- The Washington Times - Friday, September 21, 2001

Israel is cooperating fully with U.S. intelligence efforts to prevent and punish terrorism but is willing to remain in the background if America's Arab allies join an anti-terror campaign, Israeli Ambassador David Ivry said yesterday.
Mr. Ivry spoke as an Israeli-Palestinian cease-fire teetered on the edge of collapse as violence left several dead on both sides.
The former Israeli air force chief said that it's time to follow Israel's example and tighten airline security to prevent more terrorist attacks.
Even punishing Osama bin Laden and others who sent hijackers who killed 5,000 people on Sept. 11 in New York and Washington won't bring security to the Western world without a preventive action plan.
Mr. Ivry, speaking to editors and reporters at The Washington Times yesterday, also said that the United States, Israel and the West are in a "cultural war" with militant Muslims.
"People ask why people hate us," said Mr. Ivry.
"It is a cultural war."
"The United States is a flag representing Westernized culture" and that's why the attacks took place, he said.
While some Muslims want to compromise with the Western world, hard-liners in Iran and other countries want to put up high walls to keep out aspects of Western culture they consider offensive to their interpretation of Islam, he said.
"We should respect them" if they wish to live apart, he said. "We have to find a way not to threaten their culture. We try sometimes to force them to adopt our ways."
Mr. Ivry said that the Israeli-Palestinian battles of the past 12 months were not the reason the Sept. 11 attacks took place. They had been planned for years long before the peace process fell apart.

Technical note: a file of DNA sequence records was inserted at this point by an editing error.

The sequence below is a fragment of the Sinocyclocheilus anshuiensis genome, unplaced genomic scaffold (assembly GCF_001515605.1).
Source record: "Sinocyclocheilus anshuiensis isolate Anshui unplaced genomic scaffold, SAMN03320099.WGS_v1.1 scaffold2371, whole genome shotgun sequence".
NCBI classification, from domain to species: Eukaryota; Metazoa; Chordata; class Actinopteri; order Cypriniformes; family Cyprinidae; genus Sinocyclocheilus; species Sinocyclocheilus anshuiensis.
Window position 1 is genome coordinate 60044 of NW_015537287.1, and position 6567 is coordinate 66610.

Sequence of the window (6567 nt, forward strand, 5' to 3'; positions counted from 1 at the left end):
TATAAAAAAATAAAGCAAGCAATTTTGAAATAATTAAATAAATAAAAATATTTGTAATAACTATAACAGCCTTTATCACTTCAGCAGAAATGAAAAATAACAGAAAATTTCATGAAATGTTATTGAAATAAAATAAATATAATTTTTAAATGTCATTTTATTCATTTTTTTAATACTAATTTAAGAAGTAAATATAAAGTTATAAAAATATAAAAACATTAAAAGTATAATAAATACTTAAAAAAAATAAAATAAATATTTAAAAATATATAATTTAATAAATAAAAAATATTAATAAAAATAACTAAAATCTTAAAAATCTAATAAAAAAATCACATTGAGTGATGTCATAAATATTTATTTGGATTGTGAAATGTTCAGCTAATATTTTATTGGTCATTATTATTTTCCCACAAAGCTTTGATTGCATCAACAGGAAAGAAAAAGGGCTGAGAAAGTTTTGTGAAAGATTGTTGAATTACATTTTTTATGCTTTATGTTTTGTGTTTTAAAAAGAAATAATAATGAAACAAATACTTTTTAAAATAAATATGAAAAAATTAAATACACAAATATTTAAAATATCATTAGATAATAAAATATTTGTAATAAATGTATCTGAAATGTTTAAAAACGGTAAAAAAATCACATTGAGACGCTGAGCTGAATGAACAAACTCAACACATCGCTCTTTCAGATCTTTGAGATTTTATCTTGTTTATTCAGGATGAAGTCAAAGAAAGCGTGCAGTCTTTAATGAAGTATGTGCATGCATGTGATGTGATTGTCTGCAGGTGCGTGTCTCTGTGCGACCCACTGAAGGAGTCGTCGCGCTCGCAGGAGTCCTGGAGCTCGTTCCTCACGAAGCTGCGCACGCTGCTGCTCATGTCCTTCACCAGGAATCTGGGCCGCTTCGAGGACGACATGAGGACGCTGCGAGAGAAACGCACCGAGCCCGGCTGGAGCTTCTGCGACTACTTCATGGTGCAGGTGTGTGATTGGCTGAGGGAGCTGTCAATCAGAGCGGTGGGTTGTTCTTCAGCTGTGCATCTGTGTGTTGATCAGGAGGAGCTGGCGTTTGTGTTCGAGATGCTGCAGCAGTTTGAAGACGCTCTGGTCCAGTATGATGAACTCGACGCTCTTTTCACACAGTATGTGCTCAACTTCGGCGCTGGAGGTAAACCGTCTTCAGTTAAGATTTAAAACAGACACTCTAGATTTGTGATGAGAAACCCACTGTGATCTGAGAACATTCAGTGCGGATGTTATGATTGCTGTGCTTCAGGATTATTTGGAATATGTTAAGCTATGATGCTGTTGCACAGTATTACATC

Mr. Ivry also criticized those who said, before the Sept. 11 attack, that Palestinian suicide bombers who killed scores of Israeli civilians in recent months were a form of "acceptable terror."
"There is no acceptable terror you can't surrender to terror."
Mr. Ivry rejected news reports yesterday that Israel had given advance warning of the terrorist attacks last week to U.S. officials but they were ignored.
"We didn't give any special warning of this kind of event," he said. "We share all kinds of warnings but did not see the use of airplanes as bombs. This has not been in the imagination of anyone. This is madness."
Mr. Ivry said that recent cease-fire efforts by Palestinian leader Yasser Arafat and Israeli Prime Minister Ariel Sharon are an outgrowth of the New York attacks.
Mr. Arafat saw that the uprising was no longer on the front page of newspapers and he decided to act against violence, he said.
The United States has pushed both sides to establish a cease-fire as Washington tries to enlist Arab and other Muslim states in an anti-terrorism campaign aimed at punishing bin Laden and others.

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